One of the keynote speakers for the conference was Professor Michael Naughton, from the University of St. Thomas in Minneapolis.  Naughton was one of the chief architects of the document.  In his opening address he gave a nice overview of the document.  He noted the document is asking "What is the nature of the good business?" and what does that mean for a business leader?  He reminded the audience of "The Logic of Gift," or basically what is known as, "To those who much is given, much is expected."  Business leaders have been given much, and therefore should be grateful for that.  That gratitude should motivate them to lead a good business.


    What does a good business look like?  Naughton provided a nice framework for the six core principles of a good business:


    "Good goods" - provide goods and services that meet true human needs and maintain solidarity with the poor by also meeting their basic needs.


    "Good work" - create a workplace that supports the dignity of the worker and practice the principle of subsidiaridy in the organizational structure.


    "Good wealth" - create wealth in a sustainable manner and distribute it in a just fashion.


    (Naughton recalled that we first met in 1991, when I was at Creighton University and part of a group organizing a conference to commemorate the 100th anniversary of Rerum Novarum.  Mike noted that he was just out of graduate school and happy to find a group of scholars with interests similar to his own.  He has gone on to be one of the world's leading scholars on Catholic Social Teaching in the economic sphere.)


    The keynote address was followed by a series of panel discussions throughout the day on the 12th and into the morning of the 13th.  They were organized to provide different faith perspectives on the documents, so that not only Catholics were involved in the discussion.  The organizers worked hard to make this an interreligious event.  Protestant, Jewish, Hindu, Mormon, and other perspectives were included. 


    The panels included a mix of highly regarded academics, such as Dr. Patricia Wehane from DePaul University, Dr. Ken Goodpaster from the University of St. Thomas, and Dr. Moses Pava, business dean at Yeshiva University.  They also included representatives from the business sector such as Sherri Flies from Costco Wholesale, Brian Mistele, founder of INRIX, and Mark Seidl from REI.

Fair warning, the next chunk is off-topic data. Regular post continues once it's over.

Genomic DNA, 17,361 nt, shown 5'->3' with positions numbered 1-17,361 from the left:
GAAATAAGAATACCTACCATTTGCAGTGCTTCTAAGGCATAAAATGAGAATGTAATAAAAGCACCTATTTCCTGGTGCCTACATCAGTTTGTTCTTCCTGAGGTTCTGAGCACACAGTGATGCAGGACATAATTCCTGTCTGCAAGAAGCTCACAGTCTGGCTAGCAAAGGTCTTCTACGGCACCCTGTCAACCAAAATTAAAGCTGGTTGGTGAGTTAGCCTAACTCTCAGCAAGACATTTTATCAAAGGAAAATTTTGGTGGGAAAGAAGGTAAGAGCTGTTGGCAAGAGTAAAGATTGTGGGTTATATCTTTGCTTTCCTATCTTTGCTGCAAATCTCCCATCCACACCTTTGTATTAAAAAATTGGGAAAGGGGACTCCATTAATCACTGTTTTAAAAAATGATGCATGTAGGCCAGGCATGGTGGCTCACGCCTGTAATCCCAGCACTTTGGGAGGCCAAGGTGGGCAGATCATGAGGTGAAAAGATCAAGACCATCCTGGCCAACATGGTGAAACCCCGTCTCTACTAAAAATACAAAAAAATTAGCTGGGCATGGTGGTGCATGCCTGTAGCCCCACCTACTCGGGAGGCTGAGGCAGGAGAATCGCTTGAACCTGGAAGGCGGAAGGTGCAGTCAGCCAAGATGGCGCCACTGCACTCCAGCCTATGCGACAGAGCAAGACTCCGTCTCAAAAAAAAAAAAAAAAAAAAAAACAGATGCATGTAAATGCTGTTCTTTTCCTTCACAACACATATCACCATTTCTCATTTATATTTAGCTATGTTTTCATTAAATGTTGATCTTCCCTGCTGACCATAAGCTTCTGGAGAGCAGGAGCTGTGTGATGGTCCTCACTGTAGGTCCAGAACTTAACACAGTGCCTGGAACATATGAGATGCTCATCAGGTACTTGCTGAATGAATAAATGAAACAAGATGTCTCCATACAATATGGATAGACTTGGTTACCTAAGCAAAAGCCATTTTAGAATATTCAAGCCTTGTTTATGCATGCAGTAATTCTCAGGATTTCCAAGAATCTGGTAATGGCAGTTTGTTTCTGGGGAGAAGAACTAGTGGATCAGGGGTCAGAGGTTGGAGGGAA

John Dienhart, our Frank Shrontz Endowed Chair in Professional Ethics, was the main organizer, but he had lots of help from colleagues in Albers and across the campus.  This included Professors Jessica Ludescher and Marc Cohen in Albers, and Michael Trice from STM and Fr. Peter Ely, SJ, SU's VP for Mission and Ministry.  There were plenty of students who assisted, especially John's graduate assistant JP McCarvel.


    The conference was a big success.  We estimate that over 200 student, faculty, staff, and community members participated.  Congratulations to John and his team for putting it together!


    VOTBL needs to be part of the student experience in the Albers School, and we are in process of figuring that out.  We have had some success with that, but more work needs to be done.  In the meantime, I encourage you to read VOTBL if you have not already done so!



    Posted by Joseph Phillips, Jr. on 10/8/2013 05:25:17 PM
    At the Western Association of Collegiate Schools of Business meeting this week we had the opportunity to hear from Andrew Ng, co-founder of Coursera.  It was fascinating to listen to the insights of one of the pioneers of MOOCs (Massive Open Online Courses), which have become a hot topic in higher education.

    According to Ng, his goal is to expand access to higher education, and he does not believe that MOOCs will drive traditional providers out of business.  He believes that Coursera's impact to date has been to bring non-consumers into the market.  He notes that 80% of Coursera's students already have an undergraduate degree and are working full time, and in that mode are too busy to pursue a traditional degree program.